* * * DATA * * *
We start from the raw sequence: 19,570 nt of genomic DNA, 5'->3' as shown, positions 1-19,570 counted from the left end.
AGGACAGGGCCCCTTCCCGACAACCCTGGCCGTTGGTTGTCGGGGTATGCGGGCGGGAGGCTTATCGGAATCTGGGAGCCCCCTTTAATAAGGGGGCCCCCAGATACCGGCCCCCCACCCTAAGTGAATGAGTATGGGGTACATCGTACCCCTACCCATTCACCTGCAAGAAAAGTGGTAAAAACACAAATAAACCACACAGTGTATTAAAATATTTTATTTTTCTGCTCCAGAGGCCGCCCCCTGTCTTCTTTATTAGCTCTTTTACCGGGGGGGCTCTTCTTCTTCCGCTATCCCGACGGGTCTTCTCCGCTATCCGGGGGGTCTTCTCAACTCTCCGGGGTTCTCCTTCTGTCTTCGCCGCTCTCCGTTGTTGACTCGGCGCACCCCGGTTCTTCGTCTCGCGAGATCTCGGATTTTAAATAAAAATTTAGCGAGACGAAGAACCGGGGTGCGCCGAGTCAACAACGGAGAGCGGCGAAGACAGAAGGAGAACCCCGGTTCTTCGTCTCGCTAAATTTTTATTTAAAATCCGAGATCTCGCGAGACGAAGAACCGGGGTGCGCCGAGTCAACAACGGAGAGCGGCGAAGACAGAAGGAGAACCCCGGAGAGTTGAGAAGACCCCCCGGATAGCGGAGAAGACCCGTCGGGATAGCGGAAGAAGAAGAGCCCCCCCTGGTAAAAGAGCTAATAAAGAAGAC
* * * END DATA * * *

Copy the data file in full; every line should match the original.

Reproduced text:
We start from the raw sequence: 19,570 nt of genomic DNA, 5'->3' as shown, positions 1-19,570 counted from the left end.
AGGACAGGGCCCCTTCCCGACAACCCTGGCCGTTGGTTGTCGGGGTATGCGGGCGGGAGGCTTATCGGAATCTGGGAGCCCCCTTTAATAAGGGGGCCCCCAGATACCGGCCCCCCACCCTAAGTGAATGAGTATGGGGTACATCGTACCCCTACCCATTCACCTGCAAGAAAAGTGGTAAAAACACAAATAAACCACACAGTGTATTAAAATATTTTATTTTTCTGCTCCAGAGGCCGCCCCCTGTCTTCTTTATTAGCTCTTTTACCGGGGGGGCTCTTCTTCTTCCGCTATCCCGACGGGTCTTCTCCGCTATCCGGGGGGTCTTCTCAACTCTCCGGGGTTCTCCTTCTGTCTTCGCCGCTCTCCGTTGTTGACTCGGCGCACCCCGGTTCTTCGTCTCGCGAGATCTCGGATTTTAAATAAAAATTTAGCGAGACGAAGAACCGGGGTGCGCCGAGTCAACAACGGAGAGCGGCGAAGACAGAAGGAGAACCCCGGTTCTTCGTCTCGCTAAATTTTTATTTAAAATCCGAGATCTCGCGAGACGAAGAACCGGGGTGCGCCGAGTCAACAACGGAGAGCGGCGAAGACAGAAGGAGAACCCCGGAGAGTTGAGAAGACCCCCCGGATAGCGGAGAAGACCCGTCGGGATAGCGGAAGAAGAAGAGCCCCCCCTGGTAAAAGAGCTAATAAAGAAGAC